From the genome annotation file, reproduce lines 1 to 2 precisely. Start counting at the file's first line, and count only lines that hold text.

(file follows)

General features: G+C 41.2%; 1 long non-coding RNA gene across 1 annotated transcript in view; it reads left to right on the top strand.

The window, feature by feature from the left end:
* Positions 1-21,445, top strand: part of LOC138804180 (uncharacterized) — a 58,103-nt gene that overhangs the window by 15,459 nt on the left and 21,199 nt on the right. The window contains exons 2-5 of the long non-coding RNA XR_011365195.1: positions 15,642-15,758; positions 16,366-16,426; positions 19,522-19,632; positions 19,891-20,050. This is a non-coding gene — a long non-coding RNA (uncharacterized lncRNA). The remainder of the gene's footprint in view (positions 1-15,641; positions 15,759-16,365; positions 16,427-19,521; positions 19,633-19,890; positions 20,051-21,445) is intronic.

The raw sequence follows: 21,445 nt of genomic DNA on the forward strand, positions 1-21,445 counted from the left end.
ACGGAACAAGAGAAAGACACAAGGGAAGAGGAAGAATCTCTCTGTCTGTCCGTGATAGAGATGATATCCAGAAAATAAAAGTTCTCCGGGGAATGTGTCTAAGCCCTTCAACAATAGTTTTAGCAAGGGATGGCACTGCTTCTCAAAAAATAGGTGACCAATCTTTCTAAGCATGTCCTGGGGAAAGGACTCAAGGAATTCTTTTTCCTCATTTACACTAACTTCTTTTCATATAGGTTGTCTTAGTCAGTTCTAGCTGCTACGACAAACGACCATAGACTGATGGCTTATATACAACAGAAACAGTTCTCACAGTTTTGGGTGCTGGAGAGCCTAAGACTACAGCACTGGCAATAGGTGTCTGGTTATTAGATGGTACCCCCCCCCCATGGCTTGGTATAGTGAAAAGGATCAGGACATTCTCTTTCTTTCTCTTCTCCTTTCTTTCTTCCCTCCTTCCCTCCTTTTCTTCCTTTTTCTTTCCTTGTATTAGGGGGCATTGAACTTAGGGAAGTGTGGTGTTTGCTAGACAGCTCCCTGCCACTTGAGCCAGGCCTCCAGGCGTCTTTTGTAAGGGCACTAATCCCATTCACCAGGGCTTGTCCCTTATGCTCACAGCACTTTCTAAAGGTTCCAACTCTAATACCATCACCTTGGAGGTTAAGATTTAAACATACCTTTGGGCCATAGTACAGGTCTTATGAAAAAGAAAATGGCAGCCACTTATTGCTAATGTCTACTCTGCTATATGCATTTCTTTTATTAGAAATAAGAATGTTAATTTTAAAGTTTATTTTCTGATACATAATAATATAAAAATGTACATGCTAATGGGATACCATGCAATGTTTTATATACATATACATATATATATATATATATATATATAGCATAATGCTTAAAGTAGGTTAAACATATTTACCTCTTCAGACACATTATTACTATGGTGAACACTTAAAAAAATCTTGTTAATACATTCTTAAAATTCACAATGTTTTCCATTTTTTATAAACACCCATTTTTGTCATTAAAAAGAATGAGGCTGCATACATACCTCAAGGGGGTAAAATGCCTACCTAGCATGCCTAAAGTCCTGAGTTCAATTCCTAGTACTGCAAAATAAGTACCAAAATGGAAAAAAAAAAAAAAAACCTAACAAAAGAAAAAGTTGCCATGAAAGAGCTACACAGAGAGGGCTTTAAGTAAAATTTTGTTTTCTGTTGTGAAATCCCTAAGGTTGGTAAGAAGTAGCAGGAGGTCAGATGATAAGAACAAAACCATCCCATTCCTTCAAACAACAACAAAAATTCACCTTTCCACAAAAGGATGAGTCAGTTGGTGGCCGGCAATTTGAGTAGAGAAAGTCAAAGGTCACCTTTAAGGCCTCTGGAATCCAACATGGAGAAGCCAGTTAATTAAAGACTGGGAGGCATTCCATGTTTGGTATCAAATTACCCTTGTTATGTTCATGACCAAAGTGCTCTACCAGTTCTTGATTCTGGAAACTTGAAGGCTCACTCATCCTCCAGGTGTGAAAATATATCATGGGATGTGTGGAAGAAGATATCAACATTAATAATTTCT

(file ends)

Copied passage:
General features: G+C 41.2%; 1 long non-coding RNA gene across 1 annotated transcript in view; it reads left to right on the top strand.

The window, feature by feature from the left end: